A PROPOSED MODEL FOR INTEGRATING MEDICAL AND BEHAVIORAL PRACTICES
ISAAC D. MONTOYA
DAVID C. BELL
AbstractBackground: To present four treatment models and evaluate their effectiveness in reducing HIV risk for high-risk patients. Methods: Four models are described: 1) Traditional Medical Practice Model; 2) Physician Management Model; 3) Integrated Provider-Patient Management Model; and 4) Integrated Network Treatment Model. Data from a study of 168 drug user and nonuser social networks are used to simulate the effects of each practice model on HIV transmission and seroconversion. Survey respondents described sexual and injection risk behaviors and partners for the last 30 days. An HIV risk index was computed for each individual, combining reported risk behaviors, HIV prevalence rates for partners and HIV transmission probabilities for each risk behavior. To evaluate the 4 models, 1 person from each network was selected as a "patient" and a simulation was performed to estimate the number of network members who would seroconvert to HIV over a 10-year period as affected by prevention efforts within each model. Results: The simulation projected that 99.7 persons in the social networks studied would seroconvert over 10 years without any intervention. The Integrated Network Treatment Model produced the greatest reduction in risk, producing 12.6 fewer sero-conversions over 10 years. Conclusions: The greater the patient involvement in prevention-oriented interventions, the greater the effect. The most pronounced effect occurs when a patient's unique social network is included in the prevention effort.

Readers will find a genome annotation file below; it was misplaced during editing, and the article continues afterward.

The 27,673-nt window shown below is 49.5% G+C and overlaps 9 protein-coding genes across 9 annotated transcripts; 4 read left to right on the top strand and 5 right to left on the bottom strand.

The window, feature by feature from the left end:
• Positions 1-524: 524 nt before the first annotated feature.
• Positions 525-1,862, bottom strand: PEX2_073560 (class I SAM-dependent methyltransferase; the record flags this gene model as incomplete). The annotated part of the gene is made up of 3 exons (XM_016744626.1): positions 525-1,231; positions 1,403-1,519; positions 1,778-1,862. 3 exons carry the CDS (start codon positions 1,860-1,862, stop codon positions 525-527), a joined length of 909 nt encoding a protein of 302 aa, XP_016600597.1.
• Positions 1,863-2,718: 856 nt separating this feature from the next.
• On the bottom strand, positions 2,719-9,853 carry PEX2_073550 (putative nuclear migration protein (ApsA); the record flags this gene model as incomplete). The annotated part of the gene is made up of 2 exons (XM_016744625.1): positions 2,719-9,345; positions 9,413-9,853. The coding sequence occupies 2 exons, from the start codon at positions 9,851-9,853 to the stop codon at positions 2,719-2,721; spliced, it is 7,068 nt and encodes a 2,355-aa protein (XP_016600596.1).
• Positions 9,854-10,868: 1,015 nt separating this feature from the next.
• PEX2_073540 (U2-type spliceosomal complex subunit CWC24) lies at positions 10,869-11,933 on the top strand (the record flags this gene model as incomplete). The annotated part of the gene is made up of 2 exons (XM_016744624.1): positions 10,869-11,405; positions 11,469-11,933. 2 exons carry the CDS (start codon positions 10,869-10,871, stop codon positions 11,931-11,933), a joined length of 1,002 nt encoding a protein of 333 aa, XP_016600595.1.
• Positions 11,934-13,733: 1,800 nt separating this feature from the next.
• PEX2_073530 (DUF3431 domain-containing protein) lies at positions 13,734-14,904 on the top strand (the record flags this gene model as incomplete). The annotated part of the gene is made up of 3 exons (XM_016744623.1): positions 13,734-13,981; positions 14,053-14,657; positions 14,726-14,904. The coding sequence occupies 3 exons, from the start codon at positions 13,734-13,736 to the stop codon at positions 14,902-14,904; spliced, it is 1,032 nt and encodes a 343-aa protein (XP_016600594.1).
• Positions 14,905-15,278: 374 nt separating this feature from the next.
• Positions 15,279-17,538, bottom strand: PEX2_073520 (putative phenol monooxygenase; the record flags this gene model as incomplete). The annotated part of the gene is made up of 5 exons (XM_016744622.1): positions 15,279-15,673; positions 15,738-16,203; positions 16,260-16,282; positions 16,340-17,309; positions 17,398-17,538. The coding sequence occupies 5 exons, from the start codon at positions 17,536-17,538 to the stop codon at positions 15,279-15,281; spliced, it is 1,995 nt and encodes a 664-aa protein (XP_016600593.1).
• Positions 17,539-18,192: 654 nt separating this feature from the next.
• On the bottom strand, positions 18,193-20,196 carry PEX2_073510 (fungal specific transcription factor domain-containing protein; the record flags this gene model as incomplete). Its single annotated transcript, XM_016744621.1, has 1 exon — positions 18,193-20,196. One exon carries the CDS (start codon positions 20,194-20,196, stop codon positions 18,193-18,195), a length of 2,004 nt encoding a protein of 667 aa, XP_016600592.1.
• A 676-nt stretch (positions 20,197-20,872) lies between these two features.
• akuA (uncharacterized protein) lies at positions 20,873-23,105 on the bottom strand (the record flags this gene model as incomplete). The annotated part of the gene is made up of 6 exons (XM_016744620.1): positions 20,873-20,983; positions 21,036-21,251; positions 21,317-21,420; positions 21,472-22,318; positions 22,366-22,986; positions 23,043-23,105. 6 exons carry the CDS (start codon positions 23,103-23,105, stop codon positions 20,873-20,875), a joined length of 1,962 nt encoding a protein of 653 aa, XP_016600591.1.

This work is licensed under a Creative Commons Attribution-Noncommercial-No Derivative Works 3.0 United States License.